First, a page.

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Congressional Update

June 24, 1996
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In November, 1994, Democrats in Congress were rudely awakened when, by the slimmest of margins, voters tossed incumbents out and the Democratic Party lost control of the House of Representatives after decades as the majority. Speaker of the House Newt Gingrich was largely credited as the architect of that GOP victory; he galvanized Republican candidates through a clever tool called the Contract with America — a ten point conservative platform. Never mind that most voters didn’t know what the contract stood for (and still don’t), but the Contract set the agenda for the 104th Congress. Now, Congressional Democrats, weary of their brief minority status, have unveiled a new "Families First" campaign, a 21-point agenda they hope will galvanize Americans to return the reins of the Capitol to Democratic hands. The Democrats refuse to be outmaneuvered in 1996 — they’re going on the offensive with a well produced, orchestrated multimedia strategy to win back the hearts and minds of American voters.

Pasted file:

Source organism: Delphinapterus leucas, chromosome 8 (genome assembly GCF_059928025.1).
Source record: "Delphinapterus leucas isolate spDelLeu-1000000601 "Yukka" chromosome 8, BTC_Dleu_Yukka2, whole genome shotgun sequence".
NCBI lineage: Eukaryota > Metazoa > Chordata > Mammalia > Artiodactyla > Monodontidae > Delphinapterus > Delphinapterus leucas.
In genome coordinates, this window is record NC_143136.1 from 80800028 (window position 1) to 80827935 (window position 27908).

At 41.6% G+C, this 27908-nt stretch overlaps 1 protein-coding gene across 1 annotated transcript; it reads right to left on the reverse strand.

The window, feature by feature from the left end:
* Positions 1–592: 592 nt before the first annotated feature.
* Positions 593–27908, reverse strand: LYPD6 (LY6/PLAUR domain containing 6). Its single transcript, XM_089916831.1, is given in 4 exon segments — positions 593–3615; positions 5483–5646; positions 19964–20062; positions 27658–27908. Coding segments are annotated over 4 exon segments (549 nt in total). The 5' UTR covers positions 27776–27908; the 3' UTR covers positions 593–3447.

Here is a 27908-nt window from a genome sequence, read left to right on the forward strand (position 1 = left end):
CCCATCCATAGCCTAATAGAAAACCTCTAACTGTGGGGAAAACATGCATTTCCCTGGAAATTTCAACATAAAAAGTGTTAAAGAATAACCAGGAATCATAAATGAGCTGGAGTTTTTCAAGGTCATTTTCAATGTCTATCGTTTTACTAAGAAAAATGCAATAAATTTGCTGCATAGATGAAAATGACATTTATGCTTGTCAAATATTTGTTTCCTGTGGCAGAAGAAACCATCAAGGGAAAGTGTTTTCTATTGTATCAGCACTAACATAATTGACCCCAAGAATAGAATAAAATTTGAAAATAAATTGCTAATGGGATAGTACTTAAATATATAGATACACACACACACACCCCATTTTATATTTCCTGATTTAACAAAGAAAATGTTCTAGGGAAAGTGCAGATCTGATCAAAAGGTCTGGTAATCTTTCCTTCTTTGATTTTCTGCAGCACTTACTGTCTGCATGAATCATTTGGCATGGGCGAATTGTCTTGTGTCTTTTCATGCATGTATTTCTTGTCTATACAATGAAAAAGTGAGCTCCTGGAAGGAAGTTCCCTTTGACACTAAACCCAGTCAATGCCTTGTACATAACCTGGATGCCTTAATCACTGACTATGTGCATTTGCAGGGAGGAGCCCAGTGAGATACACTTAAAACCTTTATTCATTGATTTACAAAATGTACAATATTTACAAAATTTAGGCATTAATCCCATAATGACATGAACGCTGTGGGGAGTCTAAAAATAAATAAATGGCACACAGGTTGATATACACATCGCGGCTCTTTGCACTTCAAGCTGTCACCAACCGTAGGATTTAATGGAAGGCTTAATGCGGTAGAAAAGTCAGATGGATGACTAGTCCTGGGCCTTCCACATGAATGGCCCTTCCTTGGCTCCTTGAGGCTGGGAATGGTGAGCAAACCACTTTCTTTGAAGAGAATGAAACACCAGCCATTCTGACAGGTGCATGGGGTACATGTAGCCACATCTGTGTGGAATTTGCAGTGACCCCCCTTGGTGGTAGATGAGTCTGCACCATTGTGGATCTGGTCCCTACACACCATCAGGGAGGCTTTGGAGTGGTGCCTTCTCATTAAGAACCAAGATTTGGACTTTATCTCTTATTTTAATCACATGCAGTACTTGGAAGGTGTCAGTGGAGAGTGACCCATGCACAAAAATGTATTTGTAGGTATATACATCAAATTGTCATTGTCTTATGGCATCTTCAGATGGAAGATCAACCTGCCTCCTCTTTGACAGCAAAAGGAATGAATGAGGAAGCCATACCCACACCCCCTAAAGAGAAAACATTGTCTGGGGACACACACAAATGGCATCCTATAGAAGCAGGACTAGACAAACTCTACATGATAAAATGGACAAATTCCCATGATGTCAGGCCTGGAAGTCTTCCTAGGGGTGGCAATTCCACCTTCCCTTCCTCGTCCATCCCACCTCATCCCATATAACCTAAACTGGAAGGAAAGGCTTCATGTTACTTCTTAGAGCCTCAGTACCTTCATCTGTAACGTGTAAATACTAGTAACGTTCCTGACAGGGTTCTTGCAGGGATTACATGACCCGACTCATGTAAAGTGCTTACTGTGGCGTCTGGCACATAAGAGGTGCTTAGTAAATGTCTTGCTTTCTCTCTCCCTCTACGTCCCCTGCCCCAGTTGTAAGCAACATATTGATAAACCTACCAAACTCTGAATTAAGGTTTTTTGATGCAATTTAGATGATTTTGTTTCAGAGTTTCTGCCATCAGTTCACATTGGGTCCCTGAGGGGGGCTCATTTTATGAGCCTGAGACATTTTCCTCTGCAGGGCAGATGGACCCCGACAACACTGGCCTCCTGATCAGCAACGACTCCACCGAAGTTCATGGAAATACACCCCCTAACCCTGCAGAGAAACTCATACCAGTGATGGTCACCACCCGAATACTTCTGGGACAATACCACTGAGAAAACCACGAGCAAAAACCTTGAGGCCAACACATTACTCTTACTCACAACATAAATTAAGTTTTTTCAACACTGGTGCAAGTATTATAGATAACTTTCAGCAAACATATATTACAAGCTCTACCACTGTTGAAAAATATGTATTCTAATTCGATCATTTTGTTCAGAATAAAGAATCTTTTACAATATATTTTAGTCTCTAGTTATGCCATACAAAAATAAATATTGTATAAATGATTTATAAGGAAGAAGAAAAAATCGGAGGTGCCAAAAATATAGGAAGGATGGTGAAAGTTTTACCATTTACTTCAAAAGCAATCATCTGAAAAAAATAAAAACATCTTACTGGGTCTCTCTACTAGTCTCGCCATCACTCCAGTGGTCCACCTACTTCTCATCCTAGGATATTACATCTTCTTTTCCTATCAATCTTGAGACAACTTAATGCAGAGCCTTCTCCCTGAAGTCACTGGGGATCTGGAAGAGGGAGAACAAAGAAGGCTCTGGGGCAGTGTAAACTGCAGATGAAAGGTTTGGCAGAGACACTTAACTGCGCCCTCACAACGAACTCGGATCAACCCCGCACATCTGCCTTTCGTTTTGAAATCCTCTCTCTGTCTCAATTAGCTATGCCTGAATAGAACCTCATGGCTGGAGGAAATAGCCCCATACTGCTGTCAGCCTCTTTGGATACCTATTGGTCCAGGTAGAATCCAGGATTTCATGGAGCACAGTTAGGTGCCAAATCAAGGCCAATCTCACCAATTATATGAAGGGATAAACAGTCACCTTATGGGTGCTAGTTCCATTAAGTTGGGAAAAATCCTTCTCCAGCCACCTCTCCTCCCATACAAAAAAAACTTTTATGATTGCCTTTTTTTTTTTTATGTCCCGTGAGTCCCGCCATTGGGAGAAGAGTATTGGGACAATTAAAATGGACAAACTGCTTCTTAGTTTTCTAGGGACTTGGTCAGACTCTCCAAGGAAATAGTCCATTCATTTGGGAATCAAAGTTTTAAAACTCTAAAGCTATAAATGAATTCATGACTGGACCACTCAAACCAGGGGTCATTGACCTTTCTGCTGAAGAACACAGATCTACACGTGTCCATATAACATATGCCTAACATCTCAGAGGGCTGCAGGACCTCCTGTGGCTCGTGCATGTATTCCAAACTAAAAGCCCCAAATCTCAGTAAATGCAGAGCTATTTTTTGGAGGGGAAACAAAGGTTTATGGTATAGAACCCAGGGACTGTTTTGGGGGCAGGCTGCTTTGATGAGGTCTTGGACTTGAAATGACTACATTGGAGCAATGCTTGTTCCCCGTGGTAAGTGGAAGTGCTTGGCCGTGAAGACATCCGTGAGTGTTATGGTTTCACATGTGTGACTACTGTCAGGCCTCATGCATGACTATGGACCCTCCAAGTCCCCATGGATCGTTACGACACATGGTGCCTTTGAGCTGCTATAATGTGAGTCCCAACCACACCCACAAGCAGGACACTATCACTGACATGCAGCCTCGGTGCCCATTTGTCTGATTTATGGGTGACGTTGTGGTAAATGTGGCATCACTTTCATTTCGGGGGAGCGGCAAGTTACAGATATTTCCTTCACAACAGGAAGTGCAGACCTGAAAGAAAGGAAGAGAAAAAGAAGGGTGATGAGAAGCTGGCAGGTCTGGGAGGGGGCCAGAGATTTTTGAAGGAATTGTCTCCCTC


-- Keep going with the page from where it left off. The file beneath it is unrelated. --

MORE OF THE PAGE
House Minority Leader Dick Gephardt unveiled the Families First Agenda in a five city satellite town meeting yesterday.

The 21-point Families First Agenda offers few real details, but it does call for a wide range of policies, including pension protection, enforcing pay equity for women, tax breaks for child care costs, banning child labor imports, ending tax breaks for corporations that move U.S. jobs overseas, cutting corporate welfare, giving tax breaks to small businesses, encouraging states to invest in infrastructure, and developing a national effort to prevent teenage pregnancy.


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